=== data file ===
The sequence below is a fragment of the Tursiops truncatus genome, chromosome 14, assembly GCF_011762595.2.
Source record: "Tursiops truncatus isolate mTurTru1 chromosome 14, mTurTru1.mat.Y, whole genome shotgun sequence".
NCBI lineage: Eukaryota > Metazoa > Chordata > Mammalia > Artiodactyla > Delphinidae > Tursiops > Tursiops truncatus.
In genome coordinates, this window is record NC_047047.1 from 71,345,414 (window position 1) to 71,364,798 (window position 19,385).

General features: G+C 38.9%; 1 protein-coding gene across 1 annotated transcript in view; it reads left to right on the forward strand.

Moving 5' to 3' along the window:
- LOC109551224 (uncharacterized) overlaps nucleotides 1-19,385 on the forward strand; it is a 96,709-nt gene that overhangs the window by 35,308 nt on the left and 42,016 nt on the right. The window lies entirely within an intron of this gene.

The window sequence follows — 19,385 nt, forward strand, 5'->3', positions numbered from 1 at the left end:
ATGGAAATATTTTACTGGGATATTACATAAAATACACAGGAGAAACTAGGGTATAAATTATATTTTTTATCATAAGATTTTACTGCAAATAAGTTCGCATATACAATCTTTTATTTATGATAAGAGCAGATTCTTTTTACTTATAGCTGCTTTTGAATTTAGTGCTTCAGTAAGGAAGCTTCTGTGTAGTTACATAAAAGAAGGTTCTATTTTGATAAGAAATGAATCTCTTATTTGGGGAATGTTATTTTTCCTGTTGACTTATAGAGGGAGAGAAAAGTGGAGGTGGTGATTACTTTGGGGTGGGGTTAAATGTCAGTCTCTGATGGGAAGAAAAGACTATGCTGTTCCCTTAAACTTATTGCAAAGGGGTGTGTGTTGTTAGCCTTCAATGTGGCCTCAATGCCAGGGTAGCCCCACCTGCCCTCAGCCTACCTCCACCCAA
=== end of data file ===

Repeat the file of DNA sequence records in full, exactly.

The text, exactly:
The sequence below is a fragment of the Tursiops truncatus genome, chromosome 14, assembly GCF_011762595.2.
Source record: "Tursiops truncatus isolate mTurTru1 chromosome 14, mTurTru1.mat.Y, whole genome shotgun sequence".
NCBI lineage: Eukaryota > Metazoa > Chordata > Mammalia > Artiodactyla > Delphinidae > Tursiops > Tursiops truncatus.
In genome coordinates, this window is record NC_047047.1 from 71,345,414 (window position 1) to 71,364,798 (window position 19,385).

General features: G+C 38.9%; 1 protein-coding gene across 1 annotated transcript in view; it reads left to right on the forward strand.

Moving 5' to 3' along the window:
- LOC109551224 (uncharacterized) overlaps nucleotides 1-19,385 on the forward strand; it is a 96,709-nt gene that overhangs the window by 35,308 nt on the left and 42,016 nt on the right. The window lies entirely within an intron of this gene.

The window sequence follows — 19,385 nt, forward strand, 5'->3', positions numbered from 1 at the left end:
ATGGAAATATTTTACTGGGATATTACATAAAATACACAGGAGAAACTAGGGTATAAATTATATTTTTTATCATAAGATTTTACTGCAAATAAGTTCGCATATACAATCTTTTATTTATGATAAGAGCAGATTCTTTTTACTTATAGCTGCTTTTGAATTTAGTGCTTCAGTAAGGAAGCTTCTGTGTAGTTACATAAAAGAAGGTTCTATTTTGATAAGAAATGAATCTCTTATTTGGGGAATGTTATTTTTCCTGTTGACTTATAGAGGGAGAGAAAAGTGGAGGTGGTGATTACTTTGGGGTGGGGTTAAATGTCAGTCTCTGATGGGAAGAAAAGACTATGCTGTTCCCTTAAACTTATTGCAAAGGGGTGTGTGTTGTTAGCCTTCAATGTGGCCTCAATGCCAGGGTAGCCCCACCTGCCCTCAGCCTACCTCCACCCAA